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NJ Court Won?t Dismiss Defect Claim Despite Destroyed Evidence

Monday, October 04, 2010 03:42 am

 

Ideally, construction defects are quickly identified, the culpable party alerted, the cause investigated and a solution achieved. Clearly, that?s not how it goes when time is of the essence to correct costly problems. However, proceeding with repairs, before the defects can be properly documented and investigated, destroys (or spoilates) evidence. A court?s goal when dealing with evidence spoilation is to level the playing field; that is, to "make whole" the claim that?s been impaired by the absence of evidence and to punish the wrongdoer. Rosenblit v. Zimmerman, 166 N.J. 391, 401-03, 411, 766 A.2d 749 (2001). That?s difficult to do. Courts may be forced to dismiss though that remedy can be unfair.

Courts balance culpability and prejudice

In Schmid v. Milwaukee Elec. Tool Corp., 13 F.3d 76, 79 (3d Cir. 1994), the U.S. Court of Appeals for the Third Circuit found dismissal inappropriate. It applied a threeprong test that considered (1) the degree of the spoliator?s fault, (2) the prejudice to the other party and (3) whether lesser sanctions existed that would avoid unfairness. Here, alleged design defects caused an electric saw to injure a workman. An expert discerned that the saw?s guard mechanism allowed in debris, which caused the accident. The expert did not retain the debris. Nevertheless, the court found that there was sufficient evidence to try the claim and that the expert had not acted egregiously or out of ill will.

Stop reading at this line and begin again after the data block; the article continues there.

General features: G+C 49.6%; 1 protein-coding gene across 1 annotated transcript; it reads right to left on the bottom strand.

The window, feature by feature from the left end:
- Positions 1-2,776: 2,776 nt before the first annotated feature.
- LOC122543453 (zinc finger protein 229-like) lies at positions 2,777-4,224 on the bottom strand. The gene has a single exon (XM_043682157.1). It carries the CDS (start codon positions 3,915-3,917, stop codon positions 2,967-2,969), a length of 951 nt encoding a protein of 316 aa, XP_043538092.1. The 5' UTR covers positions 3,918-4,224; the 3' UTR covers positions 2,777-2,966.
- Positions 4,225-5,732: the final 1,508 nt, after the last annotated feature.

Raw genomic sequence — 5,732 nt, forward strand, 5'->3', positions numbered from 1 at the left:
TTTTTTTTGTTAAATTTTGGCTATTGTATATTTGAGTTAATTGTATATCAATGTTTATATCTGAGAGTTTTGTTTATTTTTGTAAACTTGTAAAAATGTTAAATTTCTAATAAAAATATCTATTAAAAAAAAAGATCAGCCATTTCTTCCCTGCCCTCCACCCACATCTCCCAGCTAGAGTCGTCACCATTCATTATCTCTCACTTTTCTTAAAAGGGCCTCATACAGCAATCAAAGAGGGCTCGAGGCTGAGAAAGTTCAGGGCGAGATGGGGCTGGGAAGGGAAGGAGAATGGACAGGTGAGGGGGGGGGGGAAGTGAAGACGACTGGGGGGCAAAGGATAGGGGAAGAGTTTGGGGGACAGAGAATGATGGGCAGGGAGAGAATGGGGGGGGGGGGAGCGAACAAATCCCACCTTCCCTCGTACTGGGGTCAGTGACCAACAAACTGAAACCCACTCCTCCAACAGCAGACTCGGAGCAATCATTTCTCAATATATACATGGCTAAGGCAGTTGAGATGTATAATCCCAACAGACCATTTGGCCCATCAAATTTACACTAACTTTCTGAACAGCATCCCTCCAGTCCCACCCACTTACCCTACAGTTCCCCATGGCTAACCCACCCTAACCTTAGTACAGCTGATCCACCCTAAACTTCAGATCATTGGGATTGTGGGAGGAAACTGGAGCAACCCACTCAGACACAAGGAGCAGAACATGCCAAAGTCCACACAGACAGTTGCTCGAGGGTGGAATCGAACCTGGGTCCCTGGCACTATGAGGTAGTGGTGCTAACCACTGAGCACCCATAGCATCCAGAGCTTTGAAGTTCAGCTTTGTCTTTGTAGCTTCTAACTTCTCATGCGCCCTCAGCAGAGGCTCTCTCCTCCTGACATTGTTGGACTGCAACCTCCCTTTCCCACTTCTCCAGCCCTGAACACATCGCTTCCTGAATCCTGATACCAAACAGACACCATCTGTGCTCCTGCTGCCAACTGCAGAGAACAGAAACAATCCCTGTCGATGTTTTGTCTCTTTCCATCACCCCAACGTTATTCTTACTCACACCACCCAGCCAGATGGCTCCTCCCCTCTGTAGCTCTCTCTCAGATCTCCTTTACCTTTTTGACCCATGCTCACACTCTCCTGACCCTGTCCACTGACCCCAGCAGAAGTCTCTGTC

Non-spoilator may bear some responsibility 

 
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